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Woodpeckers of North America 

Left, hairy woodpecker. Photo by Stephen Shunk. Right, Stephen A. Shunk, author of the "Person Reference Guide to Woodpeckers of North America." Photo by Jim Anderson.

Left, hairy woodpecker. Photo by Stephen Shunk. Right, Stephen A. Shunk, author of the "Person Reference Guide to Woodpeckers of North America." Photo by Jim Anderson.

Present-day birders will certainly recall the name, Roger Tory Peterson, as the leader in nature field guides. It isn't just birds that made up his list of interests, but subjects covering a wide area of natural history, from birds to edible plants.

Today, the Peterson Field Guides continue to proliferate, and thanks to local birder, researcher and owner of Paradise Birding, Stephen Shunk, we have the new "Peterson Reference Guide to Woodpeckers of North America."

Shunk has conducted years of research that covers a wide selection of North American woodpeckers. His reference work is a comprehensive guide to the natural history, ecology, and conservation of all 23 species of North America's woodpeckers—even the confusing and often misidentified sapsuckers, a first for any birding reference guide. And, like all Peterson reference guides, "Woodpeckers of North America..." offers authoritative, comprehensive information, accompanied by detailed text, maps, photographs and outstanding illustrations.

The author has included over 1,300 bibliographic entries, crafted in such a way to combine his engaging writing style with his extensive experience in field research and guided tours.

It is the participants of Shunk's Paradise Birding tours that he willingly thanks and recognizes; not only did they help fund his travels to the many woodpecker locations nationwide, but they also shared their observations that helped to make this new reference guide so unique.

Shunk wasn't always into woodpeckers. He spent his early years between Texas and California, both of which offered him a diversified view of the world around him.

Shunk got his first detailed look at the structure of the natural world while studying at Texas A&M in the 1980s. His love of that world took him to being the director of an environmental resource center where two of his pals loaned him a pair of binoculars saying something like, "Here try these, you'll like this...."

That was an understatement, for Shunk fell in love with birding and recalls that day vividly. "I'll never forget my first look at the Steller's jay!" Two years later he was doing his first bird study project for the San Francisco Bird Observatory on Colonial Waterbirds, nesting on a small island in the middle of the San Francisco Salt Works.

I caught up with Shunk in the Aspen Hall parking lot across from Shevlin Park. As I pulled in and parked, he had his camera to his eye shooting photos of a busy Hairy Woodpecker feeding young in a quaking aspen. All totaled, right from the spot where we were standing, we could see Hairy, Lewis's, William's Sapsucker, a hybrid couple: Red-Breasted/Red-napped Sapsucker, and Black-headed Grosbeak nesting, with a flicker calling. "But I can't find that flicker's nest," Shunk grunted, "and there's also a Northern Spotted Owl nesting here as well."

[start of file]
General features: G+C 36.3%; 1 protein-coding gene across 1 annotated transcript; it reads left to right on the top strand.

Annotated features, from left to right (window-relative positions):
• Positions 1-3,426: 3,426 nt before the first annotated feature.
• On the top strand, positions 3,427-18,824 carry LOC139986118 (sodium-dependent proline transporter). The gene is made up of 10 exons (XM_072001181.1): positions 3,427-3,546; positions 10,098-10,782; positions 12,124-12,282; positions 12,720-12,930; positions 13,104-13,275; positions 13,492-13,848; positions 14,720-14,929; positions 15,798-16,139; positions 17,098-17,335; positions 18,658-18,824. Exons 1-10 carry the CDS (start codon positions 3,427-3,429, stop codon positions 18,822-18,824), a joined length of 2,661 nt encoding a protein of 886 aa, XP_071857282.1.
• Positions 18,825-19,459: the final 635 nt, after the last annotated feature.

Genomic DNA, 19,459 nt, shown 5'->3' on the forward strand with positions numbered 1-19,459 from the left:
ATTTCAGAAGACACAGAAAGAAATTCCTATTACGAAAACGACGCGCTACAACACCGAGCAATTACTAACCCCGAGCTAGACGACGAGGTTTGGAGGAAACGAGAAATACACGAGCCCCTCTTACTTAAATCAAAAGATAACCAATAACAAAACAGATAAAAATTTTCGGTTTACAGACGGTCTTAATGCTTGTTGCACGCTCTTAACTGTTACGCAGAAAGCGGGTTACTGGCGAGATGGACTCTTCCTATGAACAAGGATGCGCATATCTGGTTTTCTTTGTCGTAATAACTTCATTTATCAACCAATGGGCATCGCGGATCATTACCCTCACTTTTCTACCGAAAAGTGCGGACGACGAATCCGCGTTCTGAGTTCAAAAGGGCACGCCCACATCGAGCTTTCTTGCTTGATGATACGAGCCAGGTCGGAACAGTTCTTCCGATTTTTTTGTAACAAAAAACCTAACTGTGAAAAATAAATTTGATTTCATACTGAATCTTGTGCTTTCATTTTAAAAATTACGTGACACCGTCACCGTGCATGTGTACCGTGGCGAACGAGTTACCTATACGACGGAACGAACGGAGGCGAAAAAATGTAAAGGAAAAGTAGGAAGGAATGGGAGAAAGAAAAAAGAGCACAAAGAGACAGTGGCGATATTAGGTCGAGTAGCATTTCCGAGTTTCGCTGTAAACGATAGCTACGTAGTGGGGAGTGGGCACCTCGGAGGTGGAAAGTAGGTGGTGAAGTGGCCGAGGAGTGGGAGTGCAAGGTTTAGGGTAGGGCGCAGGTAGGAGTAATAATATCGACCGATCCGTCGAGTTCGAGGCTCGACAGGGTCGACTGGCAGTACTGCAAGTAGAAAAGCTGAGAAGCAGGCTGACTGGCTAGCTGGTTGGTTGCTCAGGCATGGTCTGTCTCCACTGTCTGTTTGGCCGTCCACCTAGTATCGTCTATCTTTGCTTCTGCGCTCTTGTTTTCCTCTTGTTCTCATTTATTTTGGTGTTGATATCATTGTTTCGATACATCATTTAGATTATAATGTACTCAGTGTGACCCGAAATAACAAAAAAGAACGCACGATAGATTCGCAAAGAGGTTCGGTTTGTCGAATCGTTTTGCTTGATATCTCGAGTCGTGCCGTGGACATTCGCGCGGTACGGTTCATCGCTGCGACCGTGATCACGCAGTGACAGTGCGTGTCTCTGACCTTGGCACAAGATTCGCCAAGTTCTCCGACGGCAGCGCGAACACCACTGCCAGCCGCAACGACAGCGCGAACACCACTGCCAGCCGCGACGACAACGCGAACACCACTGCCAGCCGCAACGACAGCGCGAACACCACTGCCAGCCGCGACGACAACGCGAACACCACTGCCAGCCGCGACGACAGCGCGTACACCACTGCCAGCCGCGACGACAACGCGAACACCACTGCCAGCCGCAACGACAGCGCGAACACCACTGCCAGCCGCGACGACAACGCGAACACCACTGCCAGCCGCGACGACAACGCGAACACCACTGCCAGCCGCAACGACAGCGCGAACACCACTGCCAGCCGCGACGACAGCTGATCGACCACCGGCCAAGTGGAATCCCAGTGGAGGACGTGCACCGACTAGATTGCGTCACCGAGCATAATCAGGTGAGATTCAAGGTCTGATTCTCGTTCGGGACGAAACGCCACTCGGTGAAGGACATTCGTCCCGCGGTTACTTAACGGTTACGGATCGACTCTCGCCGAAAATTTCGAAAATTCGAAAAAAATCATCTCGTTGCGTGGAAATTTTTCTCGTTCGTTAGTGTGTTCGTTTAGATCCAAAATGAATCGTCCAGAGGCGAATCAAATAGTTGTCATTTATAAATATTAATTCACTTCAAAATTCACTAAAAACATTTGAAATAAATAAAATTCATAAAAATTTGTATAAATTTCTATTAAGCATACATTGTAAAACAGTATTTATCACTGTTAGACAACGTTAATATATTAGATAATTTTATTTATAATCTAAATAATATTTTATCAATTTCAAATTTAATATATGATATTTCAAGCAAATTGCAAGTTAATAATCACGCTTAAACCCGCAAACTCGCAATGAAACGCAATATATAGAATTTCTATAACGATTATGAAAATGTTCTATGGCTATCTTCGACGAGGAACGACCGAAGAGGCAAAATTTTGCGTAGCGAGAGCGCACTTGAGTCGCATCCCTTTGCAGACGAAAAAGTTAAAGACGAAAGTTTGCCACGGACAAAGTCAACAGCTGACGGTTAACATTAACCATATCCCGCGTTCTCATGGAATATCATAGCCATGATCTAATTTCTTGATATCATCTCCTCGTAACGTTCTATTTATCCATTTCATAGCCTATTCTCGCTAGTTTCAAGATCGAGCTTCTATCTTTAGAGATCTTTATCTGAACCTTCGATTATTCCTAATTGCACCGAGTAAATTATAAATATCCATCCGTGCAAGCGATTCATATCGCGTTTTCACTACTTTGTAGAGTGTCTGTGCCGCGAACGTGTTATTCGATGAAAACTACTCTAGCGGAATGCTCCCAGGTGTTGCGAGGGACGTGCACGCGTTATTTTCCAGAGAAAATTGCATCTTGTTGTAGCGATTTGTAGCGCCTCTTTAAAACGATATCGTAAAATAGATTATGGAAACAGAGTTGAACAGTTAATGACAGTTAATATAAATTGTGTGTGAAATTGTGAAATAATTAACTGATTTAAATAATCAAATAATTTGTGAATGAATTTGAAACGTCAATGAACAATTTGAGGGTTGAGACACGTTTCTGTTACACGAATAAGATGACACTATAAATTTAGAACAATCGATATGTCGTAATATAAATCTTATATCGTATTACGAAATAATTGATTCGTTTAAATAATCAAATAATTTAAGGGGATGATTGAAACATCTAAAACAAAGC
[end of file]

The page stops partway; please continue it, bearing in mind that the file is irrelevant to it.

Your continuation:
His first trip to the United States Fish and Wildlife Service's Malheur Wildlife Refuge in 1997 brought Shunk to live in Oregon. "I couldn't live in LA any longer after Malheur," he said, recalling those heady Malheur days. From that time on, birding for himself and making birding accessible for others became Shunk's goals in Oregon.

From 1997 to 1998 he was the manager of the Sisters Chamber, and during that time, with the help of Central Oregon birders, Judy and Dean Hale, Chris Falco, Sue Tank, John Gerke and others, he helped revive the East Cascades Bird Conservancy from the ashes of the old Central Oregon Audubon Society, which is today's East Cascades Audubon Society (ECAS).

Then one day everything came into focus for what Shunk wanted to do with woodpeckers. He was birding at the Cold Springs Campground west of Sisters. "I saw eight species of woodpeckers that incredible day!" Shunk almost shouted as he recalled that remarkable experience. "Eight of them..." he kept repeating, and then listed them from memory: Black-backed, white-headed, hairy, downy, Northern flicker, and three of the hybrid sapsuckers (which helped him get to know them better).

If it weren't for Shunk, there would be no Sisters Woodpecker Festival (renamed the Dean Hale Woodpecker Festival in honor of Hale's accomplishments in bird conservation during his presidency of ECAS). Shunk was instrumental in the momentum of this unique opportunity for woodpecker enthusiasts. (For more information about the festival, go to

Shunk signed a contract with Houghton Mifflin in 2005, but he kept going over the 60,000-word maximum with more and more information that, at one time, doubled the original word count. After cutting five chapters he "knew" were essential to the book, his editors finally accepted the present publication, and as the old saying goes, "The rest is history...."

Shunk will be conducting several book signings and lectures in the upcoming weeks:

June 4, 6 p.m.

Woodpecker Talk | The Belfry, Sisters

July 22, 6 p.m.

Book Signing & Talk | Herringbone Book Store, Redmond

July 23, 6 p.m.

Book Signing & Talk | Paulina Springs Book Store, Sisters

August 30, 12:30 p.m.

Book Signing & Talk | Library Community Room, Sisters


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